At Boston's Logan Airport, some tributes to the passengers who died on the two planes that hit the Twin Towers on Sept. 11, 2001, are plain to see, but they often go unnoticed by the flying public.
Those tributes are American flags flying above the jetway at the gates where the two flights departed.
The flag above gate B-32 honors the crew and passengers of American Airlines Flight 11, which hit the North Tower about one hour after leaving Boston. In the neighboring terminal, above gate C-19, there is another flag. It is for those who died on United Airlines Flight 175, which slammed into the South Tower.
The flags were put up by the airlines in the weeks after the attacks. They fly in clear view of the terminals and the taxiways, but there is nothing to note why they are there.
"Those who care know," said Thomas Glynn, the CEO of Massport, which runs Logan.
He added that the airlines chose not to put up any kind of marker. "They didn't want to look like they were making a big deal out of something that was making a sign of respect," Glynn said.
In 2014, United moved to a new section of Terminal B and chose to put up a new flag at gate B-27. JetBlue, which took over United's gates at Terminal C, chose to keep the existing flag at C-19.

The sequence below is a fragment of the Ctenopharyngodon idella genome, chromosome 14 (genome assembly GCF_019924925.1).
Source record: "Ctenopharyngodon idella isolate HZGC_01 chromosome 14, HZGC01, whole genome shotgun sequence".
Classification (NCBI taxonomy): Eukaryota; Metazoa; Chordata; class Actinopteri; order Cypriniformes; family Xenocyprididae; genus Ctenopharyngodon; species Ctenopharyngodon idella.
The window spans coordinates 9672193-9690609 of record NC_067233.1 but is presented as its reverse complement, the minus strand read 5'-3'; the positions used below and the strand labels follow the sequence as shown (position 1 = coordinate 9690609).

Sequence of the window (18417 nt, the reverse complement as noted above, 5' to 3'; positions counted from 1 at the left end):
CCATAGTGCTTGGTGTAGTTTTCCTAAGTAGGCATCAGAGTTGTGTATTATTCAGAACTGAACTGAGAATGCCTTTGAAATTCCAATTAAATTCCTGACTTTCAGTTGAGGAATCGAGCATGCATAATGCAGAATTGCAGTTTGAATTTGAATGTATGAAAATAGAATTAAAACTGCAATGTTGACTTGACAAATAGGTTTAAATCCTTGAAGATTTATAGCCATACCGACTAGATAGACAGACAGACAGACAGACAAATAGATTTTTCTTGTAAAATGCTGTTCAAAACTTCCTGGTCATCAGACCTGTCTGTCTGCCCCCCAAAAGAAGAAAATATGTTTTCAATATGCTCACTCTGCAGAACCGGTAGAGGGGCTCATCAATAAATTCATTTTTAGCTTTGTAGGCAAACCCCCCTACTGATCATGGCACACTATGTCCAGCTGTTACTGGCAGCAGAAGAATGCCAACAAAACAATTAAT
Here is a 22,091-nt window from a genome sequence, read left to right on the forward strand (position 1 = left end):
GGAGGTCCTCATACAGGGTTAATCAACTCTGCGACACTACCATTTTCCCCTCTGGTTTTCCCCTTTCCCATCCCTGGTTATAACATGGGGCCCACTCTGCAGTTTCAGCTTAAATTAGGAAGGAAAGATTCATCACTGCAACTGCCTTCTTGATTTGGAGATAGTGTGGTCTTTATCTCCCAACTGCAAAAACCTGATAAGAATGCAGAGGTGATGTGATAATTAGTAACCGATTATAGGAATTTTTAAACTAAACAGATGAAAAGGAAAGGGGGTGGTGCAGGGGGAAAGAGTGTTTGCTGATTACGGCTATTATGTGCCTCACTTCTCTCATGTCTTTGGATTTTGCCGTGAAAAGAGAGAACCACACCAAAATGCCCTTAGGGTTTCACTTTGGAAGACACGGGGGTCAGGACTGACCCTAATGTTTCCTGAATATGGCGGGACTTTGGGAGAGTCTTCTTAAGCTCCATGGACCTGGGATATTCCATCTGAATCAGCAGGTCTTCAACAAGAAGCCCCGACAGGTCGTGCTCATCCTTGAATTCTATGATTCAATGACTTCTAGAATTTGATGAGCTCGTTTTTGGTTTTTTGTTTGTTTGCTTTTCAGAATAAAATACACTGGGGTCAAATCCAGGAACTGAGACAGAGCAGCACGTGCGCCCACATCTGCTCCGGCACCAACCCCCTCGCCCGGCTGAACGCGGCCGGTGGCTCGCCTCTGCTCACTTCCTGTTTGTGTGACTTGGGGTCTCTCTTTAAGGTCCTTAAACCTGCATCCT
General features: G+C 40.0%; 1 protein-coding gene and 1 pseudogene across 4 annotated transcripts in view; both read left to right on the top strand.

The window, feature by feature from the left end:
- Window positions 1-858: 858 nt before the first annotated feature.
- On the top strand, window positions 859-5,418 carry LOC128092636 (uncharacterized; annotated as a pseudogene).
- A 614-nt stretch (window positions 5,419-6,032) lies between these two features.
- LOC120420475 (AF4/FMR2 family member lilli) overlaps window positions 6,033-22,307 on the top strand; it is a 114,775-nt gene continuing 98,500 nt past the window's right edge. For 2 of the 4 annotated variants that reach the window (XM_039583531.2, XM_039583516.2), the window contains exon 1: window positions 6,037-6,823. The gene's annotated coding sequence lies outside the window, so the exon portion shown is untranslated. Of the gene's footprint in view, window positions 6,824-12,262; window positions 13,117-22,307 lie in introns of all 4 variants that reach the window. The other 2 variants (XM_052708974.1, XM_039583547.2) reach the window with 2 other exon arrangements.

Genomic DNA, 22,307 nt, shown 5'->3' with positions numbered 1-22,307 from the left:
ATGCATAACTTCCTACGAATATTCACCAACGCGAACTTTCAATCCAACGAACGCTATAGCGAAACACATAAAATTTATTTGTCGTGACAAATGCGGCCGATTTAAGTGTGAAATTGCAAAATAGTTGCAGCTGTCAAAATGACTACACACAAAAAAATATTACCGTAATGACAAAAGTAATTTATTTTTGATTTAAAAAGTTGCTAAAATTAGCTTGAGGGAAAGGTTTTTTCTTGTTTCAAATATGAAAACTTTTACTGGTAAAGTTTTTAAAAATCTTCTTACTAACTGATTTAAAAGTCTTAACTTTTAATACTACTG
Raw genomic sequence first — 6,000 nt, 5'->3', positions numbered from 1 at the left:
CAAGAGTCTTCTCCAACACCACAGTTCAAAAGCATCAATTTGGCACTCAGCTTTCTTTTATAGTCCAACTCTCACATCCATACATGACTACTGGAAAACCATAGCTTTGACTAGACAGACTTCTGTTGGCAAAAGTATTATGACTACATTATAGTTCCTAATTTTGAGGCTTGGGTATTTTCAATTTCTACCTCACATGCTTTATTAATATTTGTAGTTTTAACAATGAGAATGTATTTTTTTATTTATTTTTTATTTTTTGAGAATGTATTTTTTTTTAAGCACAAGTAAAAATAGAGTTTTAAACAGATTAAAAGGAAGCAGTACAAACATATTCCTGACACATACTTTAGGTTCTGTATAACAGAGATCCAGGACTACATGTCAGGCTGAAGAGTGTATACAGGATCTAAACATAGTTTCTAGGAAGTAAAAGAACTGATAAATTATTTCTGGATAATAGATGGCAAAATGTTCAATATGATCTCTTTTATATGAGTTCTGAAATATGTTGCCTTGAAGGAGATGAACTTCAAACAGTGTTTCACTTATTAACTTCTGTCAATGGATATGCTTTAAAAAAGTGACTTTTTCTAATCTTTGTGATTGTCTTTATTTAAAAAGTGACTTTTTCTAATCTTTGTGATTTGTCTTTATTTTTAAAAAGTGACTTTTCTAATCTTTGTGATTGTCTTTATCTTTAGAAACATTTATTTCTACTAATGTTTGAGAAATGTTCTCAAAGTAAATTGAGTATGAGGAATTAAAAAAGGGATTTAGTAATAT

There is also a subtle tribute to the two flights as part of the airport's official 9/11 memorial. That memorial features two walkways leading to a 20-by-20 glass cube which includes the names of those who died. The walkways are similar to the paths taken by the two flights on Sept. 11.
The memorial, which opened in 2009, was designed by the Boston-based firm Moskow Linn. Architects made a point of building the memorial "cube" on top of a hill, with the two paths leading to it.
"Our particular focus was moving up a hill and moving upwards and looking to the sky," said Robert Linn, one of the lead designers. "I think that's reflective of Massport's desire to move beyond the tragedy and get to a new way of thinking about what happened here."
The designers wanted the memorial to look different in each season and also to change as time went by. The small trees planted when the memorial opened seven years ago have grown larger. "We wanted the memorial to be a living memorial," Linn said. "We knew that the way people felt about 9/11 10 years ago was not going to be the same it is now."
Another legacy from the attacks is one no passenger sees: a daily security meeting, which includes representatives from the airport, airlines, security and police. The meeting began on the morning of Sept. 12, 2001, just 24 hours after the attacks.
"That continues every single day, [including] holidays and weekends," Glynn said. "That's a good thing that came out of it, that people at the airport are very proud that it got created in that environment and that it's been sustained."
All action at Logan Airport will stop at 8:46 a.m. Sunday, exactly 15 years after Flight 11 crashed into the North Tower. Then, after a moment of reflection, business will resume.
But the attacks are never far from the minds of the 17,000 people who work at Logan.
"There's probably not a day that goes by people don't talk about it," Glynn said. "It's very much part of the fabric for people who were here that day, of which there are many, many who are here today."
This segment aired on September 8, 2016.